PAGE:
beamjockey (beamjockey) wrote,

Origin of the Leaping Chinese Earthquake Doomsday Weapon

Having addressed a classic urban legend, in comments on the blogs of several other people, for the third time in two years, I think I should write something about it here. Next time it comes up, I'll just point to this.

The original source of the Leaping Chinese Earthquake Doomsday Weapon was a whimsical proposal in Geotimes in 1969 by David Stone, now Professor Emeritus of Geophysics at the University of Alaska. It reached a much wider audience when it was reported in Time. I remember reading it as a teenager. The 19 December 1969 issue says:

If at a given moment, says Stone, all 750 million Chinese obeyed a command to jump from 6½-ft. platforms, they could constitute a "geophysical weapon." How? Assuming that the average Chinese weighs 110 lbs., he calculates, the energy released by this great leap downward would be equivalent to an earthquake of magnitude 4.5 on the Richter scale, causing extensive damage in China. But if the Chinese were organized to jump roughly every 54 minutes—just when the peak of a barely perceptible natural ripple that continually sweeps around the earth's surface passes through China—they might set up a world-girdling resonant ground wave that would cause even greater damage in distant lands. By properly aligning their millions and carefully timing the jump, for example, Peking could aim a ground wave along the Pacific-rim earthquake belt and possibly set off quakes in California far more devastating than the original shocks in China.

Would there be any defense? Certainly, says Stone. By having its population jump between the peaks of the ground waves stirred up by China, a threatened nation could damp them out before they grew intense enough to cause damage. There is one catch: the target nation would, of course, be less populous than China. Thus, to effectively counteract the massive Chinese geophysical aggression, its people would have to jump from higher platforms.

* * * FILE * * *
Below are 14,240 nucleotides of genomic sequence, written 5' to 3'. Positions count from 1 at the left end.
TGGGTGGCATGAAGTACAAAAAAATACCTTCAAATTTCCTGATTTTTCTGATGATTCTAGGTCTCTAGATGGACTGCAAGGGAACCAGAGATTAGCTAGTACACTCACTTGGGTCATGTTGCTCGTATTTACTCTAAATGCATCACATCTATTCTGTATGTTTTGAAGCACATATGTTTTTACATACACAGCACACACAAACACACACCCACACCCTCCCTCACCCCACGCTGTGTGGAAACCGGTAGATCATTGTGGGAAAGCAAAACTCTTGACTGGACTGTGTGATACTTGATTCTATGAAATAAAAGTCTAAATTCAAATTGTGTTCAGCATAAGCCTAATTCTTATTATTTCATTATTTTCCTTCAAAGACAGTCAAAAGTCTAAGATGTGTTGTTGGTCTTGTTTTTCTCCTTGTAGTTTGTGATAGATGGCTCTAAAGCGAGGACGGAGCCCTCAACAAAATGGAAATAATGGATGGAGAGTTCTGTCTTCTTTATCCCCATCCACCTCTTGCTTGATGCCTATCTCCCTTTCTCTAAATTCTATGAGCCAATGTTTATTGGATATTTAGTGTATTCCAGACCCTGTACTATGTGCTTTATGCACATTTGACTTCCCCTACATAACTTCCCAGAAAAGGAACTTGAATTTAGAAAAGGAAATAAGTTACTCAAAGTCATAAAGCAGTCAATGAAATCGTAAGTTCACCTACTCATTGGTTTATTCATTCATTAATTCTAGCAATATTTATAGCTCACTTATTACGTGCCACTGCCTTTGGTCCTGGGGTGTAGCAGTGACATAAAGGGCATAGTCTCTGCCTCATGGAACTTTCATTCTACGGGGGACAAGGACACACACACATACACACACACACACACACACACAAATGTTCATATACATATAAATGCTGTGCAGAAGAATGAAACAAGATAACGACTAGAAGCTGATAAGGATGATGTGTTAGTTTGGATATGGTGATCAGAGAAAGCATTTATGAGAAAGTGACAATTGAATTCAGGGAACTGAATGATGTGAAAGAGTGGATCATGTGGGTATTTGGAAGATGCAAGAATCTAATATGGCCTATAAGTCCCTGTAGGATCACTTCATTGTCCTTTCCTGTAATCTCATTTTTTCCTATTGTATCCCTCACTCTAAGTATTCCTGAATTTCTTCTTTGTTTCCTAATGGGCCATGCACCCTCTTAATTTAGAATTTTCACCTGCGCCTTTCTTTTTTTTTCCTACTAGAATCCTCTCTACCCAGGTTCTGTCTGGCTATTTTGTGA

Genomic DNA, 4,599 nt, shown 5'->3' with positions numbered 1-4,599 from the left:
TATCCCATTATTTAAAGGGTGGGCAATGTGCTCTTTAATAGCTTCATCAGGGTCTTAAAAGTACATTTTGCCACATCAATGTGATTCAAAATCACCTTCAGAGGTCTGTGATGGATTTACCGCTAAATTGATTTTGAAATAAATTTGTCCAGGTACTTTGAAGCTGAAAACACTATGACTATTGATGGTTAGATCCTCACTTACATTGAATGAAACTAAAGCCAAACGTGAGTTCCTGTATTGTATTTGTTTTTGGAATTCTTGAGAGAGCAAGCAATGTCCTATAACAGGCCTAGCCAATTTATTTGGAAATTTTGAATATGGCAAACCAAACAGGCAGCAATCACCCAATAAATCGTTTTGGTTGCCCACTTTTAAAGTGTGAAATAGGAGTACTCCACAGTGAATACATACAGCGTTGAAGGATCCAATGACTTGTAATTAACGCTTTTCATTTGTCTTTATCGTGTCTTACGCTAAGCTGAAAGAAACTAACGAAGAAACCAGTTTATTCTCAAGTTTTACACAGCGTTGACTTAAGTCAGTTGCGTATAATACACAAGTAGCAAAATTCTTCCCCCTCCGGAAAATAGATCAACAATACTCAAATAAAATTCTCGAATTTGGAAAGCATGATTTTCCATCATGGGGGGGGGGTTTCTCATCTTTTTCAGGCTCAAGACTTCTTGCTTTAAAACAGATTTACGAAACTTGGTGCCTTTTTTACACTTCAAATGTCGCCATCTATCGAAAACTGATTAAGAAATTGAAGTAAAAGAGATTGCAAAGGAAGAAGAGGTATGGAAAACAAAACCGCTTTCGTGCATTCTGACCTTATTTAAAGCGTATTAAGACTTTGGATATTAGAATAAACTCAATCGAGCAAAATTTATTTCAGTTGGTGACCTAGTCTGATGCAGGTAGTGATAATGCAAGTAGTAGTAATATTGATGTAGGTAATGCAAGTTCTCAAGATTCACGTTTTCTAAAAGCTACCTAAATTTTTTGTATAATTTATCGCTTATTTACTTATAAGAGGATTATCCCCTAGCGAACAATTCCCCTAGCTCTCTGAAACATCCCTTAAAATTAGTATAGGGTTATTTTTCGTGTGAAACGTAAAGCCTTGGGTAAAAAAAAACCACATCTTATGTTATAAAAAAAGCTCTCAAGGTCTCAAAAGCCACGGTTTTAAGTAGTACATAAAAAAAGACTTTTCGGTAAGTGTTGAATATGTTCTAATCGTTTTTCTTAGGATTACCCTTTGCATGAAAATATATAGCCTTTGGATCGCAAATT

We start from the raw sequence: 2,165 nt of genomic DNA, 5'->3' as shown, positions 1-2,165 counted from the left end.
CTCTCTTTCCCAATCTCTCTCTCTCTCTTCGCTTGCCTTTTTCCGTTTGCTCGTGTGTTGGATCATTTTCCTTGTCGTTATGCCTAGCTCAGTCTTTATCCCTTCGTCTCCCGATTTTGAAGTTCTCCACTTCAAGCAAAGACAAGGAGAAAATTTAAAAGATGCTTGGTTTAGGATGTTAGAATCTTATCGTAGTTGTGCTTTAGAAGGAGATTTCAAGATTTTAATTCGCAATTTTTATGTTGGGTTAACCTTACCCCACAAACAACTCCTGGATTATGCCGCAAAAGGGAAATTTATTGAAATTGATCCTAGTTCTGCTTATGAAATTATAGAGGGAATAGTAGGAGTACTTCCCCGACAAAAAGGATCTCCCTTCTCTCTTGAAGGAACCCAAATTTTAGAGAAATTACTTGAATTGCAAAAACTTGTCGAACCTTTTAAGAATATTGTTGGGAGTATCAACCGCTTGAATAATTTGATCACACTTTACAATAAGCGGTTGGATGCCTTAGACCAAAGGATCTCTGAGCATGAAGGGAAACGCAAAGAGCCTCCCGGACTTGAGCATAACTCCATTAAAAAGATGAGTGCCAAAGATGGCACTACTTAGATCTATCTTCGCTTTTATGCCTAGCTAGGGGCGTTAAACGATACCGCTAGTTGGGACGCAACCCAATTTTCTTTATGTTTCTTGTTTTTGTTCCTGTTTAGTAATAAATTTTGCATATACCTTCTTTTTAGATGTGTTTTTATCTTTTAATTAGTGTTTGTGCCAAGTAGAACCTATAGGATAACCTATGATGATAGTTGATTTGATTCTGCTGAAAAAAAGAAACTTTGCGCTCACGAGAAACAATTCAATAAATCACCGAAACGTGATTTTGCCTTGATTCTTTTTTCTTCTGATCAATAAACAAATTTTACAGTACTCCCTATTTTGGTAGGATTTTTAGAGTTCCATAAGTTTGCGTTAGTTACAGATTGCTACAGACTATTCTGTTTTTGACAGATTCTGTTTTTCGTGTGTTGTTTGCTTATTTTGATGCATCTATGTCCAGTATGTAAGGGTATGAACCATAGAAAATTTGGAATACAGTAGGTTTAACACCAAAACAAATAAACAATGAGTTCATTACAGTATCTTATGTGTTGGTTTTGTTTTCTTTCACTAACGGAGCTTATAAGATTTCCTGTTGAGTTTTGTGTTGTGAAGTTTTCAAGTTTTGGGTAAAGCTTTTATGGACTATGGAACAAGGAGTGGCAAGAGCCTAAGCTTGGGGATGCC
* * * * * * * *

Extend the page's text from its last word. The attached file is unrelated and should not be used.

It has since been processed through the machinery of folklore, and turns up every now and then in various guises. Sometimes it's said to cause earthquakes, sometimes it's said to change the Earth's orbit, or the direction of its axis.

I wrote to Prof. Stone about this in 2006; he is amused to see the changes rung, like echoing seismic waves, on his idea:

"My favorite response to the great leap downward was in the London Economist where I was hailed as the saviour of the economy of SE Asia - who else could build 600 million step ladders?"

I have a paper copy of Stone's note, but if it's online, I'm not aware of it. I think I drove to the Wheaton College library, looked up Stone in the Reader's Guide to Periodical Literature, and photocopied the right issue of Geotimes.

Here's Phil Plait attempting to put out one of the folkloric fires.

Here's Cecil Adams putting out another. (He doesn't seem to be aware of Stone's original letter, nor of the concept of building up a resonant seismic wave through periodic jumps.)

In 2007, a form of Stone's idea was tested, Mythbusters style, for a German TV show.

Earlier notes from me: Making Light, August 2007. Autopope, April 2008.
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